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we or the affiliate determine that carriage should cease). See "Part I — Item 1A. Risk Factors — The Success of Our Business Depends on Affiliation Fees We Receive Under our Affiliation Agreements, the Loss of Which or Renewal of Which on Less Favorable Terms May Have a Material Negative Effect on Our Business and Results of Operations."
If a Distributor ceases to carry the service on an other than temporary basis, the Company would record an impairment charge for the then remaining carrying value of the affiliate relationship intangible asset associated with that Distributor. If the Company were to renew an affiliation agreement at rates that produced materially less net revenue compared to the net revenue produced under the previous agreement, the Company would evaluate the impact on its cash flows and, if necessary, would further evaluate such indication of potential impairment by following the policy described above for the asset or asset group containing that intangible asset. The Company also would evaluate whether the remaining useful life of the affiliate relationship remained appropriate. Based on the carrying value of the affiliate relationships recorded as of June 30, 2016, if the estimated life of these affiliate relationships were shortened by 10%, the effect on amortization for the year ended June 30, 2016 would be an increase of approximately $384.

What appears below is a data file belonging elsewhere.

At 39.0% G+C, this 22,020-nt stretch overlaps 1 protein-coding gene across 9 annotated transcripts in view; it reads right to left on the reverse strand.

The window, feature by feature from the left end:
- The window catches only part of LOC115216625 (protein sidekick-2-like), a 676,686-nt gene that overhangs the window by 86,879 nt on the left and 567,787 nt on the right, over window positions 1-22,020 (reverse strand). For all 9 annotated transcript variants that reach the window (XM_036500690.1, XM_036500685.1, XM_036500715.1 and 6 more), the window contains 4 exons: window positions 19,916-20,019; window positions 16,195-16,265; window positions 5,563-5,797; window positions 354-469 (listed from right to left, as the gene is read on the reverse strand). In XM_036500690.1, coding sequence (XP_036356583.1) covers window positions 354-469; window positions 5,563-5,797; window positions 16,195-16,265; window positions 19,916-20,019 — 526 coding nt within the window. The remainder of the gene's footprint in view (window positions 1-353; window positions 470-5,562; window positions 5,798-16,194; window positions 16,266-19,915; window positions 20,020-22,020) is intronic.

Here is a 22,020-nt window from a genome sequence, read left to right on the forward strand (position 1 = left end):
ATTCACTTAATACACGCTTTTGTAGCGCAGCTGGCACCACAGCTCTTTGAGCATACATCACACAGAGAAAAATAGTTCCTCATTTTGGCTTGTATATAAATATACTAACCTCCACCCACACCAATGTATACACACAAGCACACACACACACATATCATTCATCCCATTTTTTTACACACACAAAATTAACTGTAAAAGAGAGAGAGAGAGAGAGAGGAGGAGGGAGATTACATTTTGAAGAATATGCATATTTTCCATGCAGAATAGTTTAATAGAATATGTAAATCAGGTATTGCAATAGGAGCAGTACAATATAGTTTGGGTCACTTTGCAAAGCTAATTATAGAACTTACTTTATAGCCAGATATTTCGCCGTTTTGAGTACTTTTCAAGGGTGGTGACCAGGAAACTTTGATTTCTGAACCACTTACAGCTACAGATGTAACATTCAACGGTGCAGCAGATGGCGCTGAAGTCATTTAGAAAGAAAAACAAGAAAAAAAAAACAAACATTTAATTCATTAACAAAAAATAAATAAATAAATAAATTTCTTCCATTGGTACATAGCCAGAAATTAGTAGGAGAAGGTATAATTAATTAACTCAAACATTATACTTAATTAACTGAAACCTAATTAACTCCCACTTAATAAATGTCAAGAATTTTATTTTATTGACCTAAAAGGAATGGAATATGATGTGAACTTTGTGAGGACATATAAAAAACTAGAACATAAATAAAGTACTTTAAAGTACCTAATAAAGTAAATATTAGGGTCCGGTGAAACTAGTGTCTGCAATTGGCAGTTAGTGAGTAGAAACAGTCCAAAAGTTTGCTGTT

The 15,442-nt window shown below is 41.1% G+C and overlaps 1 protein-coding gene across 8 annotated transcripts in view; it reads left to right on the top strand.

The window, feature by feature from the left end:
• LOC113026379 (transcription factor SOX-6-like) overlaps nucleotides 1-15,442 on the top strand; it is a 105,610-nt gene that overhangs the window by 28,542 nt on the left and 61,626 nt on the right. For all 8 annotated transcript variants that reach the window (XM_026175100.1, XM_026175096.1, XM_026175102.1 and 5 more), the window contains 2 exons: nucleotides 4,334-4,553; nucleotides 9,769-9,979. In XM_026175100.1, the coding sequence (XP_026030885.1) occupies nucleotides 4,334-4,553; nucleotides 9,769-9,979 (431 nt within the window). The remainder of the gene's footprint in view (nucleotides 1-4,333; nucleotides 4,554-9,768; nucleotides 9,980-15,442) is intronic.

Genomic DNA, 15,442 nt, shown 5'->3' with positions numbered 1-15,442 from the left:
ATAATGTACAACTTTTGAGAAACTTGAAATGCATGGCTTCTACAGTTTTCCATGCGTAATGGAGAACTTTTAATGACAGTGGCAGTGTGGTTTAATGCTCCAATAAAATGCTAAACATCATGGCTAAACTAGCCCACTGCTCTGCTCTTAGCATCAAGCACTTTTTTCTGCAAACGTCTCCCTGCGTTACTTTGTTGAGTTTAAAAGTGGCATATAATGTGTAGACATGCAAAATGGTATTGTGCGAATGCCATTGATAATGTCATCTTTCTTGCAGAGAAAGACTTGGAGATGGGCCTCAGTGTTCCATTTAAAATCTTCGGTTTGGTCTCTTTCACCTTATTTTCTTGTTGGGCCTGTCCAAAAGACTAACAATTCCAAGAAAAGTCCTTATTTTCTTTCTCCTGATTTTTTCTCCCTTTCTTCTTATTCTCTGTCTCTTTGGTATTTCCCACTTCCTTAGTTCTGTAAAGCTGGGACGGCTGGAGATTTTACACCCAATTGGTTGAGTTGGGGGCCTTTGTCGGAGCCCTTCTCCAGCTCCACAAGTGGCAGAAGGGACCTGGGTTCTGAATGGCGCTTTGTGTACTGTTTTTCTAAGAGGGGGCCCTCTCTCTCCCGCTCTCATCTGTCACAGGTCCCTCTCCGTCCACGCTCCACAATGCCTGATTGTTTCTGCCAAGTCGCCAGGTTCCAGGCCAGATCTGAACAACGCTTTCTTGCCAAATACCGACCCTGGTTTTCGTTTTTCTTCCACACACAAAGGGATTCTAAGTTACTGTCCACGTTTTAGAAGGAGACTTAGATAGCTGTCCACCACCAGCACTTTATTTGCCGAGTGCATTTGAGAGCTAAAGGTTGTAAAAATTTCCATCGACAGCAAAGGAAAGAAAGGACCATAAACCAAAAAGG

Defined Benefit Pension Plans and Other Postretirement Benefit Plan
The Company utilizes actuarial methods to calculate pension and other postretirement benefit obligations and the related net periodic benefit cost, which are based on actuarial assumptions. Two key assumptions, the discount rate and the expected long-term rate of return on plan assets, are important elements of the plans' expense and liability measurement and we evaluate these key assumptions annually. Other assumptions include demographic factors, such as mortality, retirement age and turnover. The actuarial assumptions used by the Company may differ materially from actual results due to various factors, including, but not limited to, changing economic and market conditions. Differences between actual and expected occurrences could significantly impact the actual amount of net periodic benefit cost and the benefit obligation recorded by the Company. Material changes in the costs of the plans may occur in the future due to changes in these assumptions, changes in the number of the plan participants, changes in the level of benefits provided, changes in asset levels and changes in legislation. Our assumptions reflect our historical experience and our best judgment regarding future expectations.